Dania Entertainment Center, purchased from Boyd Gaming in May by a group of Argentine businessmen for $65.5 million, has begun a massive renovation to install slots, thus becoming the last of the eight parimutuel facilities in Dade and Broward counties to do so.
Unfortunately, the building plan has forced owners to sacrifice the poker room for virtually the remainder of 2013.
The Dania Beach facility, which has hosted jai-alai games since 1953 along with a poker room since the late 1990s, closed its 26-table room on Sept. 23 with hopes of reopening in a new location inside the building in December.
About 30 poker employees were let go, and will be given the opportunity to reapply when to room is re-established in an area known as the SkyBox near the jai-alai court’s back wall. In its place on the second floor will be 500 slot machines.
Original plans had the room remaining open while construction of the casino commenced, but after a closer look at the logistics of the renovation emerged, that proved to be impossible.
Billing itself as “the friendliest room in town,” Dania’s bottom line for poker was less-than-friendly, as the room ranked 22nd out of Florida’s 23 cardrooms, taking in about $750K in revenues for the year ending in June 2013.
Contrast that with state’s top four facilities, which took in between $10 million and $14 million each during the 2012-13 fiscal year. The Argentine group, which operates 27 casinos in South America under the name Casino Club, expressed a desire to get slot revenues established as quickly as possible, as history has seen the poker bottom lines at other South Florida facilities nearly triple in recent years.
PALM BEACH CASINO SHIP: The Island Breeze II, originally planned to begin day cruises from the Port of Palm Beach in August, continues to refurbish the former Black Diamond ship, a 160-foot vessel that ceased operations in February.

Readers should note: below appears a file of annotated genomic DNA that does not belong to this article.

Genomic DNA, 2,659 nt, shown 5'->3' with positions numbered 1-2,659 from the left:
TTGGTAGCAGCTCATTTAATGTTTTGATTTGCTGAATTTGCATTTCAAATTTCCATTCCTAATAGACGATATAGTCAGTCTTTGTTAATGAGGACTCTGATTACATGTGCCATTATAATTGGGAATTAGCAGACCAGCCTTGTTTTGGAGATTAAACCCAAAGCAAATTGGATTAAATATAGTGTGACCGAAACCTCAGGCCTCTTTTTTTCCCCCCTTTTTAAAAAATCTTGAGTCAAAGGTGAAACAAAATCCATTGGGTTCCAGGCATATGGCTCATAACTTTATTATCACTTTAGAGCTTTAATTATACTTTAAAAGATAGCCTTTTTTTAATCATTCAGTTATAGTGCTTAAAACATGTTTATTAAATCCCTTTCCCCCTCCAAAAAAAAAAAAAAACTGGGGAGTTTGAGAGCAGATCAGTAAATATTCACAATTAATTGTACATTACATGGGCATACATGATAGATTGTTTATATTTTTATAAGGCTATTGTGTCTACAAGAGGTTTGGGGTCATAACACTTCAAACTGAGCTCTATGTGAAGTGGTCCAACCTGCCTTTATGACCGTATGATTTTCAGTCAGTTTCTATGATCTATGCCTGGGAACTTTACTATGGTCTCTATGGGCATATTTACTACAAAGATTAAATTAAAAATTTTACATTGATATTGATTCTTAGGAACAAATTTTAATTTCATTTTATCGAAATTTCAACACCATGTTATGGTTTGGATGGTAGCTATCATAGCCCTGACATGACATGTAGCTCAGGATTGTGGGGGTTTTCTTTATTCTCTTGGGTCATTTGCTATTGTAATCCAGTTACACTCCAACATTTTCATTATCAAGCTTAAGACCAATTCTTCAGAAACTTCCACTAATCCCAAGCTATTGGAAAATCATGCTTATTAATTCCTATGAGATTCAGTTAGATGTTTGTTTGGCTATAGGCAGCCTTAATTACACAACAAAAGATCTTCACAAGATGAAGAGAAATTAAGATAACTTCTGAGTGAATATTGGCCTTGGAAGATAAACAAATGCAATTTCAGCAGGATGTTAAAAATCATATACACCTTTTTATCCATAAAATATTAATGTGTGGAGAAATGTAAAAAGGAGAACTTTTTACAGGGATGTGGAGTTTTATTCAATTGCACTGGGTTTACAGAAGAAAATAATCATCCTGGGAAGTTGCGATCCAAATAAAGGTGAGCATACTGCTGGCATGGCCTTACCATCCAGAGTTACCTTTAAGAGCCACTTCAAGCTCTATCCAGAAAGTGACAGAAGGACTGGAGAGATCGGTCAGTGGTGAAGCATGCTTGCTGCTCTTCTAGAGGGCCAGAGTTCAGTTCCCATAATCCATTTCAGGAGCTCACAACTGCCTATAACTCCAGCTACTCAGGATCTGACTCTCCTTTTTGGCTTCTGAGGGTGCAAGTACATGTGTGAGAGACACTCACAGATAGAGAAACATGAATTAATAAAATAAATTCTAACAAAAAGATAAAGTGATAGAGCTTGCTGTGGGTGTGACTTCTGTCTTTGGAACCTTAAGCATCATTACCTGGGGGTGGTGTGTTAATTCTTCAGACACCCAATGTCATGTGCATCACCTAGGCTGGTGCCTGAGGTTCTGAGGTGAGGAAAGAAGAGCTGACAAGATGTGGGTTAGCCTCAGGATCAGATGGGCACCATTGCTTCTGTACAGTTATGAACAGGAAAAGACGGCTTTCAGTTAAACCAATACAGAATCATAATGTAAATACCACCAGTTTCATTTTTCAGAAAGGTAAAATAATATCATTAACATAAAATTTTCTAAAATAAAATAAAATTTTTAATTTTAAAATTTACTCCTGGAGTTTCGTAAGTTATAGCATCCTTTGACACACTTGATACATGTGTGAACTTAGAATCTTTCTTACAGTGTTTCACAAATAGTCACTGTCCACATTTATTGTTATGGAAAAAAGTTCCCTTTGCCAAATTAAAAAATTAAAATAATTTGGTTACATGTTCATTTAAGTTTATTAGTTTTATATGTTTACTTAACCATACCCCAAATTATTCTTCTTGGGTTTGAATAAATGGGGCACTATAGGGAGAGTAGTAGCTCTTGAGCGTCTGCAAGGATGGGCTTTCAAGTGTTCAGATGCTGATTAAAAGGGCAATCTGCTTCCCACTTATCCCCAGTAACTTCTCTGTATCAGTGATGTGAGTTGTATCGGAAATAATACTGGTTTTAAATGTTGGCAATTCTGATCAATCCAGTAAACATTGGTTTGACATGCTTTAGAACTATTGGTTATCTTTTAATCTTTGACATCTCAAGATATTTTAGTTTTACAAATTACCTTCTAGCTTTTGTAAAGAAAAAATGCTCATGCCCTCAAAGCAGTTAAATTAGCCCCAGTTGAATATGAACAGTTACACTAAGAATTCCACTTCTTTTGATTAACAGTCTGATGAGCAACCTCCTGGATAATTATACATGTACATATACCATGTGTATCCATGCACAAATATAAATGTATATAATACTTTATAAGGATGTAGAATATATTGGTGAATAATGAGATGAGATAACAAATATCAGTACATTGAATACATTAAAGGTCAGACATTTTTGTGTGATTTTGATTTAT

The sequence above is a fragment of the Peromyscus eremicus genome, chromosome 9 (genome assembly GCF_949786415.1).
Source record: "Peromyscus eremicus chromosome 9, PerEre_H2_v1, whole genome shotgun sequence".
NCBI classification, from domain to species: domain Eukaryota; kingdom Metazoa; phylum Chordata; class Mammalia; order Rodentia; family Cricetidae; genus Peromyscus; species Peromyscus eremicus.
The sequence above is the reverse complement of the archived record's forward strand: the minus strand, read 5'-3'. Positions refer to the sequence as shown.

That ship proved to be a colossal failure after lasting just three months, with poor marketing, weather issues and staffing problems blamed for its early demise.
Though no official date had been announced at press time, port officials were anticipating a late October or early November launch of the 600-passenger boat, which will feature a full casino with 14 poker tables, 21 table games and 220 slot machines, in addition to a sportsbook.
Operated by New Jersey-based Island Breeze International, the refurbished ship is hoping to fill the void in Palm Beach County left by the closing of the Palm Beach Princess, which ended similar cruises in early 2010.
LEHAVOT’S NOVEMBER NINE CHARGE: Weston resident Amir Lehavot will be South Florida’s only participant at the final table of the World Series of Poker Main Event, but he may not even have the active support of the area’s many poker fans.
The Israeli native raised eyebrows by publicly announcing on Twitter and the 2+2 forum his plan to sell shares of his November Nine action, with each percentage point (up to 30 percent) available to prospective buyers for $29,248 apiece.
With more than $733K paid out to each of the nine finalists and thus subtracted from any potential payouts, investors will need at least a third-place finish by Lehavot to turn a profit.
Entering the final table in second place with almost 30 million chips, and with a 2011 pot-limit hold’em bracelet to his credit, Lehavot is expected to challenge for the $8.36 million first prize, but if he sells all 30 percent of his shares, the return for a victory to a one-point investor will be about $76K.
— Email Dave Lemmon at firstname.lastname@example.org.